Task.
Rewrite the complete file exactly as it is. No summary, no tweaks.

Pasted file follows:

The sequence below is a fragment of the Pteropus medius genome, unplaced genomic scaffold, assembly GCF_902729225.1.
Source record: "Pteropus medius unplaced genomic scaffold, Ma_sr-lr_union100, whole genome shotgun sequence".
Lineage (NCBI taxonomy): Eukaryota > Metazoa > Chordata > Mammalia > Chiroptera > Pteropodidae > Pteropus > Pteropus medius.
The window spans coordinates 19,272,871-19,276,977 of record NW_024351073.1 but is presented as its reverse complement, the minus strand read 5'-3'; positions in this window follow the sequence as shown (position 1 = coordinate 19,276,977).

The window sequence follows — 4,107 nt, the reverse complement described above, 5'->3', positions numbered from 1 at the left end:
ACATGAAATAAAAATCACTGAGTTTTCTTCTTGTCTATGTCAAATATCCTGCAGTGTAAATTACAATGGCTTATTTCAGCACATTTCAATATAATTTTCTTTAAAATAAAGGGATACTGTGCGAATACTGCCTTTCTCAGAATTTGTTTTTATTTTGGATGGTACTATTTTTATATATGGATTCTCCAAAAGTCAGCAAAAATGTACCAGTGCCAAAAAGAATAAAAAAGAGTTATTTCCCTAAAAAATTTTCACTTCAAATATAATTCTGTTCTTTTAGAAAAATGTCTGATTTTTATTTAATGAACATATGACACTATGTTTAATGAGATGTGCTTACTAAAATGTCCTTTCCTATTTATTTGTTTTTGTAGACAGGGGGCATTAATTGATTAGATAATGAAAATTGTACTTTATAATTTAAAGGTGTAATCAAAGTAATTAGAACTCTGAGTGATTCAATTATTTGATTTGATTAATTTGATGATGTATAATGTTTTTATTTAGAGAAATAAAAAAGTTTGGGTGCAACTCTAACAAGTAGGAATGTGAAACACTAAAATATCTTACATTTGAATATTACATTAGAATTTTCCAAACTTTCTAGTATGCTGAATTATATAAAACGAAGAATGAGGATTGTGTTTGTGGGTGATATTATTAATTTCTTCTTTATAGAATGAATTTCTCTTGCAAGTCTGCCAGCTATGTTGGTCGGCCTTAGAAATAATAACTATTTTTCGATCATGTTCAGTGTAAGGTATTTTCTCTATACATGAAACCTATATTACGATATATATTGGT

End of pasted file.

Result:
The sequence below is a fragment of the Pteropus medius genome, unplaced genomic scaffold, assembly GCF_902729225.1.
Source record: "Pteropus medius unplaced genomic scaffold, Ma_sr-lr_union100, whole genome shotgun sequence".
Lineage (NCBI taxonomy): Eukaryota > Metazoa > Chordata > Mammalia > Chiroptera > Pteropodidae > Pteropus > Pteropus medius.
The window spans coordinates 19,272,871-19,276,977 of record NW_024351073.1 but is presented as its reverse complement, the minus strand read 5'-3'; positions in this window follow the sequence as shown (position 1 = coordinate 19,276,977).

The window sequence follows — 4,107 nt, the reverse complement described above, 5'->3', positions numbered from 1 at the left end:
ACATGAAATAAAAATCACTGAGTTTTCTTCTTGTCTATGTCAAATATCCTGCAGTGTAAATTACAATGGCTTATTTCAGCACATTTCAATATAATTTTCTTTAAAATAAAGGGATACTGTGCGAATACTGCCTTTCTCAGAATTTGTTTTTATTTTGGATGGTACTATTTTTATATATGGATTCTCCAAAAGTCAGCAAAAATGTACCAGTGCCAAAAAGAATAAAAAAGAGTTATTTCCCTAAAAAATTTTCACTTCAAATATAATTCTGTTCTTTTAGAAAAATGTCTGATTTTTATTTAATGAACATATGACACTATGTTTAATGAGATGTGCTTACTAAAATGTCCTTTCCTATTTATTTGTTTTTGTAGACAGGGGGCATTAATTGATTAGATAATGAAAATTGTACTTTATAATTTAAAGGTGTAATCAAAGTAATTAGAACTCTGAGTGATTCAATTATTTGATTTGATTAATTTGATGATGTATAATGTTTTTATTTAGAGAAATAAAAAAGTTTGGGTGCAACTCTAACAAGTAGGAATGTGAAACACTAAAATATCTTACATTTGAATATTACATTAGAATTTTCCAAACTTTCTAGTATGCTGAATTATATAAAACGAAGAATGAGGATTGTGTTTGTGGGTGATATTATTAATTTCTTCTTTATAGAATGAATTTCTCTTGCAAGTCTGCCAGCTATGTTGGTCGGCCTTAGAAATAATAACTATTTTTCGATCATGTTCAGTGTAAGGTATTTTCTCTATACATGAAACCTATATTACGATATATATTGGT